Unheard of Problems
Everybody’s got problems. Whether it’s money concerns, health issues, or just Frank next door not returning those yard tools he borrowed, there’s always something going wrong. It’s easy to fix most problems if you get on top of them right away. To do that, however, you have to first know what they are. So I want to let you know about a problem you may not even realize you had: the wax ring under your toilet.
The Wax Ring
The wax ring is an airtight and watertight seal that prevents leakage of fluids and gasses from your toilet and the sewer it connects to. The reason we never think about this is because generally, it’s not a problem. The wax seal is designed to last as long as your toilet does – up to 30 years or more! Under normal conditions, you won’t have any problems. If something DOES go wrong, though, the problems it can cause will be expensive if you don’t take care of them.
The Problems of A Broken Seal
If the wax seal breaks, the toilet will leak. However, most of the water will leak underneath the floor. This will warp the wood your bathroom tile normally protects, weakening the floor. If left too long, you’ll need to replace the whole floor. That’s expensive, time consuming, and worst of all, most insurance companies don’t cover it. They claim you can’t prove who is at fault – you, or the previous owner of the house. It’s a dirty way to get out of covering a major issue, but it’s what many do. This will often put the repairs completely on you.
3 Signs the Wax Ring Might Need Replacing
The wax ring is supposed to be an airtight seal. That means no air from the sewers bellow should be able to get through it into your house. This is important because aside from the terrible smell, sewer gas contains hydrogen sulfide, which can be harmful to your health. If you smell a distinct rotten egg odor from your bathroom, then it’s a good sign that the seal cracked.
If the wax seal cracks, then water from the toilet will start to form puddles around the base of your toilet. However, a puddle doesn’t automatically mean a broken seal. It can also be condensation on the tank, or a leaky joint where the water line meets the tank. Before you try replacing the ring, you should check to make sure that these other issues aren’t the real problem. Either way, water puddles rot your floor. Don’t delay fixing it.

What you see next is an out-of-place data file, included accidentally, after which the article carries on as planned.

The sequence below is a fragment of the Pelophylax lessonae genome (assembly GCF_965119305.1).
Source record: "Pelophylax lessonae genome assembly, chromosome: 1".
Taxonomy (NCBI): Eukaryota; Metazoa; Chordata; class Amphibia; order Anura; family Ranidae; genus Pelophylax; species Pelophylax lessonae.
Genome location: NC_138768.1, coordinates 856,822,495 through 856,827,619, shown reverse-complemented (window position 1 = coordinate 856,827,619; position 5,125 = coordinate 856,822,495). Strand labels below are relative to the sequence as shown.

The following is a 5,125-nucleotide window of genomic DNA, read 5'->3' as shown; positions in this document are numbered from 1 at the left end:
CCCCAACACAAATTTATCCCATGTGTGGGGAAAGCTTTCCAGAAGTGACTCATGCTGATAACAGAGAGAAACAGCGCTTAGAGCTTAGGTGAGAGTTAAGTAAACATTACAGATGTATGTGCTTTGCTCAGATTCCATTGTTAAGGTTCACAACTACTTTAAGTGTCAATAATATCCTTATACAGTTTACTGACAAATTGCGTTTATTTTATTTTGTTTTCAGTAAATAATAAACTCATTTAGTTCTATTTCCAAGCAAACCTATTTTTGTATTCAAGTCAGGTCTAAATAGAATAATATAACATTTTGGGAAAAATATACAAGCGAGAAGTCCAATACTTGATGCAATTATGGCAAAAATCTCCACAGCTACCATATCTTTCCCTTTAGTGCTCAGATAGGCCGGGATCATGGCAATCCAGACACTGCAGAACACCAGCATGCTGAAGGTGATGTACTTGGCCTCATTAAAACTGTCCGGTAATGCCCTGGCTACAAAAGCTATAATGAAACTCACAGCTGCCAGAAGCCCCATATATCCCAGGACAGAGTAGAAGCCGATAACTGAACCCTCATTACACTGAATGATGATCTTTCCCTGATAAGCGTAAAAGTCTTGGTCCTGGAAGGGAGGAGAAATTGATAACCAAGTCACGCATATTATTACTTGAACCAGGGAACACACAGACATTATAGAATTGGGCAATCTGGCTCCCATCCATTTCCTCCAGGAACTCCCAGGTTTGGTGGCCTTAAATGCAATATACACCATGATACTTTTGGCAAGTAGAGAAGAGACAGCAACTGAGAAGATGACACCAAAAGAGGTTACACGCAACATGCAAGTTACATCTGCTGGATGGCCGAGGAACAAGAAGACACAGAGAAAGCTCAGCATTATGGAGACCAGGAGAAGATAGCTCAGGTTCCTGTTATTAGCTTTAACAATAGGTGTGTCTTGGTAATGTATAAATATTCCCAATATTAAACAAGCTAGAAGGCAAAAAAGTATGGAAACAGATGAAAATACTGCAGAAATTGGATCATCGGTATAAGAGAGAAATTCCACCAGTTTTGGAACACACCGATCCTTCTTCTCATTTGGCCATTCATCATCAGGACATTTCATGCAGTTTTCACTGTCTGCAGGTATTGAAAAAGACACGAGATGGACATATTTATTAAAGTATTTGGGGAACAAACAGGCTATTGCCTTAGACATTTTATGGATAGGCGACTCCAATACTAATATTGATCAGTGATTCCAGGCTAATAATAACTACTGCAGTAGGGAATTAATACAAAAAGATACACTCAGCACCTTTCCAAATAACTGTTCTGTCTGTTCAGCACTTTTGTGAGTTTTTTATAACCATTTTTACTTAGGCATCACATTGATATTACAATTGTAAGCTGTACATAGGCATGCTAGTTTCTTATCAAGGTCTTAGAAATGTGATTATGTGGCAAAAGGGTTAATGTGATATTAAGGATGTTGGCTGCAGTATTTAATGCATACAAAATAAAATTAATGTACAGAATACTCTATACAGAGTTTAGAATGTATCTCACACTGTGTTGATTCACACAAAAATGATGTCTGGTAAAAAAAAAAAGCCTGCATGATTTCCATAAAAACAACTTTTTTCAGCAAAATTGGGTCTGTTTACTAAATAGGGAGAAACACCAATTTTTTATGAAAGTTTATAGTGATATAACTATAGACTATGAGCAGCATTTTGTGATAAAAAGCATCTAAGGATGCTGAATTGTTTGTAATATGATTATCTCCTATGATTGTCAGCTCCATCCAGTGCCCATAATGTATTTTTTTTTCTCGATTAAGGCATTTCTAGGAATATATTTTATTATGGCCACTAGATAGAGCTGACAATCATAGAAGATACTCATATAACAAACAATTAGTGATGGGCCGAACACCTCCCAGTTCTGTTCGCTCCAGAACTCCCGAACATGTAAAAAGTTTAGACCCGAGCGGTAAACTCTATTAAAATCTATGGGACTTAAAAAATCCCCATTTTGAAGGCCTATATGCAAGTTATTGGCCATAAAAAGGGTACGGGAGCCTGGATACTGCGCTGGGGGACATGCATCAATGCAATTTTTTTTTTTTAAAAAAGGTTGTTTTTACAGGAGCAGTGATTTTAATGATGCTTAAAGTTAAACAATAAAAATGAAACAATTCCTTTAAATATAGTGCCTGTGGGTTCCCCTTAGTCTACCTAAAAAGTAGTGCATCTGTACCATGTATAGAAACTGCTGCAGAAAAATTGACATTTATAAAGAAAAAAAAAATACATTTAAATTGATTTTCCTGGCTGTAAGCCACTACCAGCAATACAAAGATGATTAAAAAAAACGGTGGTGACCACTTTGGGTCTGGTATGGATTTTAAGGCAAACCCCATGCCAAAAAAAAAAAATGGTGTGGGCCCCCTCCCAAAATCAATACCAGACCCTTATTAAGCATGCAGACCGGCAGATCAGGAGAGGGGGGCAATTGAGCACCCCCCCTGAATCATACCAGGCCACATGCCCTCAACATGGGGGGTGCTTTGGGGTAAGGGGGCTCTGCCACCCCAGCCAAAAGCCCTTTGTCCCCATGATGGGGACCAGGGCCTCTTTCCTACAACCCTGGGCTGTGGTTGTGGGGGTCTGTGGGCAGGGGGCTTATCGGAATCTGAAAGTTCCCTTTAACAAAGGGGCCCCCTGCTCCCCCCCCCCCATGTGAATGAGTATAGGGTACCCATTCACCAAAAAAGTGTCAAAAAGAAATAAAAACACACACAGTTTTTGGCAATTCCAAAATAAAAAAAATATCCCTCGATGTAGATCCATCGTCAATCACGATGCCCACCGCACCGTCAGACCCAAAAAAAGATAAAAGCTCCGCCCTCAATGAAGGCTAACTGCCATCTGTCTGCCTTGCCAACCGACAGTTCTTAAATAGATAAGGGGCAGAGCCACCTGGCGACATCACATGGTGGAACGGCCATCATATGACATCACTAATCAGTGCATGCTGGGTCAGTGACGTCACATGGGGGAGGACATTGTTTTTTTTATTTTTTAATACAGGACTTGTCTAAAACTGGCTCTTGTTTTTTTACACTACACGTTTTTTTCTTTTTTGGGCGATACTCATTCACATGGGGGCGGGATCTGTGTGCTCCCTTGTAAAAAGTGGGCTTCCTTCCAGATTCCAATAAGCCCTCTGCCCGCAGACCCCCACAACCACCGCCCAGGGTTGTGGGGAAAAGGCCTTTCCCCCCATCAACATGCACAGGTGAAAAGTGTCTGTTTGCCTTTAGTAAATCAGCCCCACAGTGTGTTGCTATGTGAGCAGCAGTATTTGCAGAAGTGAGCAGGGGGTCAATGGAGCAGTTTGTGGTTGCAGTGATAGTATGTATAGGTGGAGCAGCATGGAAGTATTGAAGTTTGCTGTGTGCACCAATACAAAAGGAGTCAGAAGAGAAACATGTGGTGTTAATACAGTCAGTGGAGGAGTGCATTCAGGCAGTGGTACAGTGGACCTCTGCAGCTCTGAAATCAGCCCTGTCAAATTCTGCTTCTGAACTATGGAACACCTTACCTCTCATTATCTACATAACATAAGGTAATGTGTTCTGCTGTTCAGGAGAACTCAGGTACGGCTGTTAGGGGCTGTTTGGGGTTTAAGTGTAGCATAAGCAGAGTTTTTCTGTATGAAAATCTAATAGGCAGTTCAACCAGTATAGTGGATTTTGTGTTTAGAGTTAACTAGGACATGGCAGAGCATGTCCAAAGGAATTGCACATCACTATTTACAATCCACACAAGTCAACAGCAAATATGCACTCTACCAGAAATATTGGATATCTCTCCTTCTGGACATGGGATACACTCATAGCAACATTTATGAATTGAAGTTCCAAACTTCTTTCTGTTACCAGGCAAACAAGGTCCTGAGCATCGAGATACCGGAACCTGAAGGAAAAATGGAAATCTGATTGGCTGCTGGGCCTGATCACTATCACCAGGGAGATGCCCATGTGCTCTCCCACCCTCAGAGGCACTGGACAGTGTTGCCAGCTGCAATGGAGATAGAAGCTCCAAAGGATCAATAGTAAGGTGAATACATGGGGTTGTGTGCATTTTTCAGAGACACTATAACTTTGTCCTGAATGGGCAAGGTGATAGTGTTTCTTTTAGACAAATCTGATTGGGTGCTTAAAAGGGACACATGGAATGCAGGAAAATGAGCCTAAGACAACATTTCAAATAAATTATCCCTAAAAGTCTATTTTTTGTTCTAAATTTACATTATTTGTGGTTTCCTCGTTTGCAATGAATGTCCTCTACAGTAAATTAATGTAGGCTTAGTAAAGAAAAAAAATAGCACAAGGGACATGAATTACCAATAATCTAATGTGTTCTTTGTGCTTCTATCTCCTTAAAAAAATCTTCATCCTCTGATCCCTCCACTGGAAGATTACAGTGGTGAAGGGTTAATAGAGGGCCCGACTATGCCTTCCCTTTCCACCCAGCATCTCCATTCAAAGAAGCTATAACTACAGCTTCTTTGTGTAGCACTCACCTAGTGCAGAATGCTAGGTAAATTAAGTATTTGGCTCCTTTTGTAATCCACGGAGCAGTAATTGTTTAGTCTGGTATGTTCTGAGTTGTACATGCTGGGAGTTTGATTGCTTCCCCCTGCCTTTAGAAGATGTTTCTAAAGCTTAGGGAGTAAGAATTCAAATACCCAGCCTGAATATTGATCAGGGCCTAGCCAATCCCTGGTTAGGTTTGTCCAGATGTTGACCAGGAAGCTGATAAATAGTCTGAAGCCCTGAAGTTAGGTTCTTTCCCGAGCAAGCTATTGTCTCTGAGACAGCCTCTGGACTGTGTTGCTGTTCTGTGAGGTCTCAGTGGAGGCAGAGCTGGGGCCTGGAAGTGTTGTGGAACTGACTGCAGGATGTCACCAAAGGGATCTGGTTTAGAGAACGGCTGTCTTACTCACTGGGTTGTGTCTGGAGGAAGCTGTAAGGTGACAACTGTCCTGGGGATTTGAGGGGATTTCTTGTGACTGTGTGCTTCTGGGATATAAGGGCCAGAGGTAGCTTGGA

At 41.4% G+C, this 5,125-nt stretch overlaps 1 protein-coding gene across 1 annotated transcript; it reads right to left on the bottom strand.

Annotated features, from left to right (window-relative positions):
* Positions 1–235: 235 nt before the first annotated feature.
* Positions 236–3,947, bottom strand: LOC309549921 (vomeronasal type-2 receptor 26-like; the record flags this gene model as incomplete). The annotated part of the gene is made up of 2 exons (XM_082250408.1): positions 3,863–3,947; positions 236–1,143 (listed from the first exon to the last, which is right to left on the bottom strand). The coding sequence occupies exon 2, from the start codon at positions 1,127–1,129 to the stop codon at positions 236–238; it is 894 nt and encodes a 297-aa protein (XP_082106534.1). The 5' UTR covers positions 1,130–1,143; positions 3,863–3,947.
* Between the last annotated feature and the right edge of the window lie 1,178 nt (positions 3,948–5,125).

3. Wobbling Toilet
If your toilet wobbles, that might mean it’s sitting on a broken flange. If so, you’ll have to replace it, and that also means replacing the wax ring. The ring should not be jiggled. Even if the flange isn’t broken, even if your toilet only wobbles a tiny bit, constant movement weakens and eventually cracks the seal.
Moving Your Toilet
Whether temporarily removing it, or completely replacing the toilet, if you pull the toilet out for any reason, you will have to replace the ring. Pulling up the toilet , or even just repositioning it slightly, can break the seal apart. When you replace the seal, be sure that you remove all of the old ring. It will usually peel off in chunks, requiring the use of a putty knife to remove it all. If don’t remove all of the old ring, the new one won’t sit right on the flange and will break much faster.
Worse Comes To Worse
Alpine Cleaning and Restoration can help. If the wax ring cracks and floods, we can clean up the mess and help you restore the damage. Our experts are ready to act as soon as you call. Since water damage is harder and more expensive to fix the longer it lasts, we guarantee that if you call for water damage we will arrive in 60 minutes to get started on it. However, you can usually spot and fix this problem before you need our help. If you notice any of the warning signs that the seal might be going bad, check up on it, don’t ignore it. Replacing the wax ring is much easier and less expensive than repairing and restoring after flood damage.
Don’t wait. Hesitation can cost you big time.